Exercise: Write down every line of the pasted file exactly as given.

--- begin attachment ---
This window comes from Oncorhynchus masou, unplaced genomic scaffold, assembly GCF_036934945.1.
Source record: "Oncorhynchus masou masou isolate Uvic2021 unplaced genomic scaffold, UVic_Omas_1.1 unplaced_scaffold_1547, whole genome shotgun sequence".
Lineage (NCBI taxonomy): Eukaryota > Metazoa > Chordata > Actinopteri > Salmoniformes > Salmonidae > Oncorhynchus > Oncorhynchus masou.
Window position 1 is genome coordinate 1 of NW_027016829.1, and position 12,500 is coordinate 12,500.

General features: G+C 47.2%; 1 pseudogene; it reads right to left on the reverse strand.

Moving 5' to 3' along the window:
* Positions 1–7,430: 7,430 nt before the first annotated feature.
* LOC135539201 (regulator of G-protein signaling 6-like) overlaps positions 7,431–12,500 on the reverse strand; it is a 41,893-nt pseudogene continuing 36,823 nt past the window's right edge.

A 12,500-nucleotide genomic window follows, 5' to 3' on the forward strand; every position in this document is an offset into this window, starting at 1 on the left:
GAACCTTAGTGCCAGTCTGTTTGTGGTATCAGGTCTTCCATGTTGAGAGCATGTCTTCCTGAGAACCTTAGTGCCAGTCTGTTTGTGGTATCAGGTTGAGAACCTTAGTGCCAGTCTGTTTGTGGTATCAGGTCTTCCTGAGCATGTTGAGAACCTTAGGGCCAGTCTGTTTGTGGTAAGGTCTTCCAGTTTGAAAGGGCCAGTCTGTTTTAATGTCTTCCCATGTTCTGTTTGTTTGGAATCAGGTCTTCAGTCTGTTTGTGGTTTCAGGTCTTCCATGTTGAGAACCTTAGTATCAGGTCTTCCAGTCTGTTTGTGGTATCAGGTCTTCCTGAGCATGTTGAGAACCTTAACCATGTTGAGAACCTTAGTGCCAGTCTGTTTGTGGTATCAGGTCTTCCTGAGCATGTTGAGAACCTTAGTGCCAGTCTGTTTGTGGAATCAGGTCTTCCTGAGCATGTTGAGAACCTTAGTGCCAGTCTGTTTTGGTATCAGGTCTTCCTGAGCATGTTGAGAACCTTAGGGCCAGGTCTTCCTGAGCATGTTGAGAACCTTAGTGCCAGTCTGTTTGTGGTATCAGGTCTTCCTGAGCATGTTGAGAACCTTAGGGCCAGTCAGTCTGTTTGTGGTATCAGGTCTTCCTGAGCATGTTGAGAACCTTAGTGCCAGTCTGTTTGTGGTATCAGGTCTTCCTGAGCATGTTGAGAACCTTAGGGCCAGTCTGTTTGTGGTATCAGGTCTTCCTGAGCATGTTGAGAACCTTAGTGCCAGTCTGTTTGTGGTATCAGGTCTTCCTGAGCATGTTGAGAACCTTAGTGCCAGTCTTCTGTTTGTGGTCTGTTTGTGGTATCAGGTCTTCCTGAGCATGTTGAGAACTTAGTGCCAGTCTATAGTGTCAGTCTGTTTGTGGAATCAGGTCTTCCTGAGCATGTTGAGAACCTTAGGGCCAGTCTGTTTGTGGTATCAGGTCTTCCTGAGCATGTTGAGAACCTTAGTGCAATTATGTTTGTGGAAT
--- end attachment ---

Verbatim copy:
This window comes from Oncorhynchus masou, unplaced genomic scaffold, assembly GCF_036934945.1.
Source record: "Oncorhynchus masou masou isolate Uvic2021 unplaced genomic scaffold, UVic_Omas_1.1 unplaced_scaffold_1547, whole genome shotgun sequence".
Lineage (NCBI taxonomy): Eukaryota > Metazoa > Chordata > Actinopteri > Salmoniformes > Salmonidae > Oncorhynchus > Oncorhynchus masou.
Window position 1 is genome coordinate 1 of NW_027016829.1, and position 12,500 is coordinate 12,500.

General features: G+C 47.2%; 1 pseudogene; it reads right to left on the reverse strand.

Moving 5' to 3' along the window:
* Positions 1–7,430: 7,430 nt before the first annotated feature.
* LOC135539201 (regulator of G-protein signaling 6-like) overlaps positions 7,431–12,500 on the reverse strand; it is a 41,893-nt pseudogene continuing 36,823 nt past the window's right edge.

A 12,500-nucleotide genomic window follows, 5' to 3' on the forward strand; every position in this document is an offset into this window, starting at 1 on the left:
GAACCTTAGTGCCAGTCTGTTTGTGGTATCAGGTCTTCCATGTTGAGAGCATGTCTTCCTGAGAACCTTAGTGCCAGTCTGTTTGTGGTATCAGGTTGAGAACCTTAGTGCCAGTCTGTTTGTGGTATCAGGTCTTCCTGAGCATGTTGAGAACCTTAGGGCCAGTCTGTTTGTGGTAAGGTCTTCCAGTTTGAAAGGGCCAGTCTGTTTTAATGTCTTCCCATGTTCTGTTTGTTTGGAATCAGGTCTTCAGTCTGTTTGTGGTTTCAGGTCTTCCATGTTGAGAACCTTAGTATCAGGTCTTCCAGTCTGTTTGTGGTATCAGGTCTTCCTGAGCATGTTGAGAACCTTAACCATGTTGAGAACCTTAGTGCCAGTCTGTTTGTGGTATCAGGTCTTCCTGAGCATGTTGAGAACCTTAGTGCCAGTCTGTTTGTGGAATCAGGTCTTCCTGAGCATGTTGAGAACCTTAGTGCCAGTCTGTTTTGGTATCAGGTCTTCCTGAGCATGTTGAGAACCTTAGGGCCAGGTCTTCCTGAGCATGTTGAGAACCTTAGTGCCAGTCTGTTTGTGGTATCAGGTCTTCCTGAGCATGTTGAGAACCTTAGGGCCAGTCAGTCTGTTTGTGGTATCAGGTCTTCCTGAGCATGTTGAGAACCTTAGTGCCAGTCTGTTTGTGGTATCAGGTCTTCCTGAGCATGTTGAGAACCTTAGGGCCAGTCTGTTTGTGGTATCAGGTCTTCCTGAGCATGTTGAGAACCTTAGTGCCAGTCTGTTTGTGGTATCAGGTCTTCCTGAGCATGTTGAGAACCTTAGTGCCAGTCTTCTGTTTGTGGTCTGTTTGTGGTATCAGGTCTTCCTGAGCATGTTGAGAACTTAGTGCCAGTCTATAGTGTCAGTCTGTTTGTGGAATCAGGTCTTCCTGAGCATGTTGAGAACCTTAGGGCCAGTCTGTTTGTGGTATCAGGTCTTCCTGAGCATGTTGAGAACCTTAGTGCAATTATGTTTGTGGAAT